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Obes Surg. 2004 Nov-Dec;14(10):1389-92.

Impact of surgically-induced weight loss on respiratory function: a prospective analysis.

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Department of Surgery, Instituto Nacional de Ciencias Médicas y Nutrición Salvador Zubirán, Mexico City, Mexico.



Morbid obesity (MO) causes several degrees of respiratory impairment that may resolve after weight reduction. The aims of the present study were to investigate the frequency of respiratory impairment in a selected cohort of morbidly obese patients with BMI 40-50 kg/m(2) with no respiratory symptoms and to evaluate the impact of surgically-induced weight loss on respiratory function.


Prospective analysis of respiratory impairment was conducted before surgery and 1 year after surgery in a cohort of patients with MO who underwent vertical banded gastroplasty (VBG). 30 consecutive patients with MO who underwent VBG (14 open and 16 laparoscopic) in a 1-year period were studied. Respiratory function tests, arterial blood gases and hemoglobin were obtained in all patients before and 1 year after VBG.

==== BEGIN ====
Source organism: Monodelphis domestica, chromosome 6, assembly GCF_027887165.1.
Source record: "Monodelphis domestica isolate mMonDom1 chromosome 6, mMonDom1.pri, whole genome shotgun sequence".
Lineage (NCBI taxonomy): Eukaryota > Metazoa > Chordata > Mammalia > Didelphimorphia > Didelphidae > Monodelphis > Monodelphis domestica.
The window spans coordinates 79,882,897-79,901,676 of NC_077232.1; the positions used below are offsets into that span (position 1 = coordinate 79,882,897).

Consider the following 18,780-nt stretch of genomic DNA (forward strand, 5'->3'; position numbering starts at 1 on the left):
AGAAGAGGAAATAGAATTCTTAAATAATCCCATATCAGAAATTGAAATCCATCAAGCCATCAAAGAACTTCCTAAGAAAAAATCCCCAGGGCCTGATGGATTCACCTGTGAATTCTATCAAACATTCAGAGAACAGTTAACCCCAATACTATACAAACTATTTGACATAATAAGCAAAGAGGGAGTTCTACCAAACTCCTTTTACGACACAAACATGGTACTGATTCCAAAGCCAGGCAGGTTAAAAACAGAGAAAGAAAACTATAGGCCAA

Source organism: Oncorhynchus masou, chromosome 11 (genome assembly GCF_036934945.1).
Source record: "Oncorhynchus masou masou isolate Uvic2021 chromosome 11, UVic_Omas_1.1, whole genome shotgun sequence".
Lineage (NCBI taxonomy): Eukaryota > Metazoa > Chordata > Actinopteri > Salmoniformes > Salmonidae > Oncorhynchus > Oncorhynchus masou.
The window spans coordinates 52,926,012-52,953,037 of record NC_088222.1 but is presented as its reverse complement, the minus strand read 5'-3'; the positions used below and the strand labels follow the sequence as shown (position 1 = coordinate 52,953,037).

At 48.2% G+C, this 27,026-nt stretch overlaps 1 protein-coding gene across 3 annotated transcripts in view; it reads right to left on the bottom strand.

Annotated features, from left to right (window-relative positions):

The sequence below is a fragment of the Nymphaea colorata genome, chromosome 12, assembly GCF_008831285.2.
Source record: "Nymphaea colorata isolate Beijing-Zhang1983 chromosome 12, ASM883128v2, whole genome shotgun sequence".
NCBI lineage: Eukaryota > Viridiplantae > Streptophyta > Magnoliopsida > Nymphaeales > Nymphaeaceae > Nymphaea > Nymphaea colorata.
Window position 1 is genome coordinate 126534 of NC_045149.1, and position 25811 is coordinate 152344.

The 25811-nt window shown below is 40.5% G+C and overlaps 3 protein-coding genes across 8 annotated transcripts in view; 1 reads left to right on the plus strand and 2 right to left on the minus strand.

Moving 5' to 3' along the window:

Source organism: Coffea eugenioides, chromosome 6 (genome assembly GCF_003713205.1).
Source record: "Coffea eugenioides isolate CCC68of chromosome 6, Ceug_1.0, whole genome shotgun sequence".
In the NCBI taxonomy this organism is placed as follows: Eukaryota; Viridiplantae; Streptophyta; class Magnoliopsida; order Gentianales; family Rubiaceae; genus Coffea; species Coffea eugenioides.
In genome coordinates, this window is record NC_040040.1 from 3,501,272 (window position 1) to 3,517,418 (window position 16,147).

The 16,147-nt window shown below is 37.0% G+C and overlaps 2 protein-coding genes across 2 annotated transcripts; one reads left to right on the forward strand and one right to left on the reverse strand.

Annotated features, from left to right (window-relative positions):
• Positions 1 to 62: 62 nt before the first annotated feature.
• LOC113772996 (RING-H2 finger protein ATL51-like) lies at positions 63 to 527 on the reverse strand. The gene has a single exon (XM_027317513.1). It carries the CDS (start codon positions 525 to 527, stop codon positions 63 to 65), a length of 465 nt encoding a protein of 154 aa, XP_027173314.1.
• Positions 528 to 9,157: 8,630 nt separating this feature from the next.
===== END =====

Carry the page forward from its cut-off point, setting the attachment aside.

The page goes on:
Results were analyzed using the Wilcoxon signed-rank test and Spearman for variables without normal distribution. Mean age was 35+/-8 years; there were 3 males and 27 females. BMI was 44+/-4 kg/m(2) before surgery and 32+/-4 kg/m(2) at 1-year follow-up. By respiratory function tests, the diagnosis of obstructive disease was made before surgery in 4 patients and a restrictive disorder was identified in 4 additional patients. Evidence of pulmonary disease was absent in all patients 1 year after surgery. Forced vital capacity, inspiratory and expiratory forces, tidal volume, SaO(2), and PaCO(2) significantly improved after weight reduction.


Surgically-induced weight loss significantly improves pulmonary function.

[Indexed for MEDLINE]

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